While, according to experts and doctors, self-managed abortion carries very few health risks, it can be a heavy legal risk in some states with anti-choice legislatures. At least six states, including Texas, Arizona, Louisiana, Arkansas, Indiana, and West Virginia, ban the use of telehealth for abortion, while 13 states require a health care provider to prescribe the medication in person. And according to information in Plan C Pills’ FAQ section, “at least 60 people who have self-managed an abortion or have helped someone else are known to have been arrested or prosecuted” since the year 2000.

Many online sources suggest the pills needed for a self-managed medication abortion could be mailed from states where abortion is legal to people in states where it’s banned. Luckey explains there are two sides to the situation: the patient’s, and the provider’s. While patients may be looking for less traceable ways to obtain the medication, abortion care providers have to consider if they’re willing to break the law.

Luckey lists several legal possibilities for those seeking a mail abortion, like having the pills mailed to a state where abortion by mail is legal and then having those pills forwarded to a state where it’s banned. “I know folks who are trying to access care using telehealth resources, and they try to get something from a website, and they're just not gonna send it to their state, so they have to find another way.”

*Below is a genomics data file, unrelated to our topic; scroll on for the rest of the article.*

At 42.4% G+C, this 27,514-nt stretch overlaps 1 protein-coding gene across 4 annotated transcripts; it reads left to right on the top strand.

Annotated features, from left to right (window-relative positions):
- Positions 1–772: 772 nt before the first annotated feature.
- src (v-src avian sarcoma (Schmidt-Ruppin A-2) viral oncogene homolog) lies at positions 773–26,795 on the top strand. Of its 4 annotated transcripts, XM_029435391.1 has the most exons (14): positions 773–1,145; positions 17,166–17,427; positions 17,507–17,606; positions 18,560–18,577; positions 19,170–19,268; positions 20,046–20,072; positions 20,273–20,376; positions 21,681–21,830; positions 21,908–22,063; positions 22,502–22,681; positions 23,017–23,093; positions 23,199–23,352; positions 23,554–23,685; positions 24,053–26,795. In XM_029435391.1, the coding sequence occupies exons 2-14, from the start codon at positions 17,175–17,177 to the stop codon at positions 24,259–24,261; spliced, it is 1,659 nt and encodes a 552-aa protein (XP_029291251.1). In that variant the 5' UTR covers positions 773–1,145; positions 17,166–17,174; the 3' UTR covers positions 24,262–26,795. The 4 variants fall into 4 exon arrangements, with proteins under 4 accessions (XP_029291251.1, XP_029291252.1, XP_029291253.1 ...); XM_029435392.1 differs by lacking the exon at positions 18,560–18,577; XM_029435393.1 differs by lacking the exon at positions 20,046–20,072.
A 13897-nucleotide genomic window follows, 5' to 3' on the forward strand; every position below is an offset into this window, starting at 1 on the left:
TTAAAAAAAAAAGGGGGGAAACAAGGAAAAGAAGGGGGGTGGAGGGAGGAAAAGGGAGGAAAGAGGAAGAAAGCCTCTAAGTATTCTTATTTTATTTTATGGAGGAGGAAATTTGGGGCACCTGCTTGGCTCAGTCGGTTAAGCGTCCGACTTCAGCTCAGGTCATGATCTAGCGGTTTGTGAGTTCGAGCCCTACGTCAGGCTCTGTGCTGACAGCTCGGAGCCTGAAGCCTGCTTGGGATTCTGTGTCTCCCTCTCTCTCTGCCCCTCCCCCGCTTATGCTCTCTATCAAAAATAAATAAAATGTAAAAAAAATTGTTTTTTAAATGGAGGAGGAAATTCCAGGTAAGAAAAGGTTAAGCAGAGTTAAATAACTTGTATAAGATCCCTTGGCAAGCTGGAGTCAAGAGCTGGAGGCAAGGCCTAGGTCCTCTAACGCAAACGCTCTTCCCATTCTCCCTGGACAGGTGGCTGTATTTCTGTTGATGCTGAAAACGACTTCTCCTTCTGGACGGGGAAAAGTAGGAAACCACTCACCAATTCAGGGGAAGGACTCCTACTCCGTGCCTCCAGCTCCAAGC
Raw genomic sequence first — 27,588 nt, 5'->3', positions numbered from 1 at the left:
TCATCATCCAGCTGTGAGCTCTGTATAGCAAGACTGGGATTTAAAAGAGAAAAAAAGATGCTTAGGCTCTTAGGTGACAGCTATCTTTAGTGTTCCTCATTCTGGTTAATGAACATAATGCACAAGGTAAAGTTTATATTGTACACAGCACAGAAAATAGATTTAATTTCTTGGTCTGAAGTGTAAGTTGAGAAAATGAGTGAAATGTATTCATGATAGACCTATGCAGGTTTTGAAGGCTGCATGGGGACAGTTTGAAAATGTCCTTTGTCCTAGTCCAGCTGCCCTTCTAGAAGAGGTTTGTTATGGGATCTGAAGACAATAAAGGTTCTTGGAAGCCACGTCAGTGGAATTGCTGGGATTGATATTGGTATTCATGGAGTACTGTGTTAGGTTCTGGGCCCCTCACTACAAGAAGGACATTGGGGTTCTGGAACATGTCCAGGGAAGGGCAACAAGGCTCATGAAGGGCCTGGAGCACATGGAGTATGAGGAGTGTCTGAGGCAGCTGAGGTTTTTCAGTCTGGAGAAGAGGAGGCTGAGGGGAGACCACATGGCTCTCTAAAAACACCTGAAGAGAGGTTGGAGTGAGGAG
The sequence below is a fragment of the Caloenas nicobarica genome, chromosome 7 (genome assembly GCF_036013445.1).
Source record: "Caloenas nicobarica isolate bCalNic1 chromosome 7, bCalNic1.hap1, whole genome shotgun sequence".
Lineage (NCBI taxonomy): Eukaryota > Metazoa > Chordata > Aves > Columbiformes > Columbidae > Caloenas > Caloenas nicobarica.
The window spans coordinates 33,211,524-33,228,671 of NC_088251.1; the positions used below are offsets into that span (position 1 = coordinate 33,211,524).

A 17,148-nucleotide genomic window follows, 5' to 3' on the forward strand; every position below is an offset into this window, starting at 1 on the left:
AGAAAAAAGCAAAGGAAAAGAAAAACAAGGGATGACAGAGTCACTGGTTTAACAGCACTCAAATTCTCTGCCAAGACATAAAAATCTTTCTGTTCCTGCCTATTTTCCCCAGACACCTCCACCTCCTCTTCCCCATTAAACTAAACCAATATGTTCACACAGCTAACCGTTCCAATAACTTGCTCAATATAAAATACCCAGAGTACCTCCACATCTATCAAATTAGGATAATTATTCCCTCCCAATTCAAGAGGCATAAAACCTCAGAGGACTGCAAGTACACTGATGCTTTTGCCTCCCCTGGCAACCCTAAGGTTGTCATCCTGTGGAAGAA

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While experts and doctors say self-managed abortion is one of the safest ways to terminate a pregnancy, should something go wrong, Rand notes that medically, there’s no way to tell the difference between a self-induced medication abortion and a spontaneous miscarriage. “The process people experience after taking medication for an abortion is the same they would experience during a miscarriage,” she says. “You cannot detect either medications in blood tests.” In short: patients don’t have to tell health care providers if they’ve taken abortion medication. “We know that people [have been] reported from emergency rooms in the past,” Rand explains. “We don’t know predictors.”

If the Supreme Court does indeed overturn Roe, abortion will almost instantly become illegal in nearly half the country. However, this doesn’t mean reproductive rights advocates like Spaeth are giving up on fighting for abortion access anytime soon. “We’re in for a long fight. We're starting from the ground, but we're not gonna forget about the work that needs to be done today, and tomorrow, and the next day,” Spaeth says. “We’re not going anywhere.”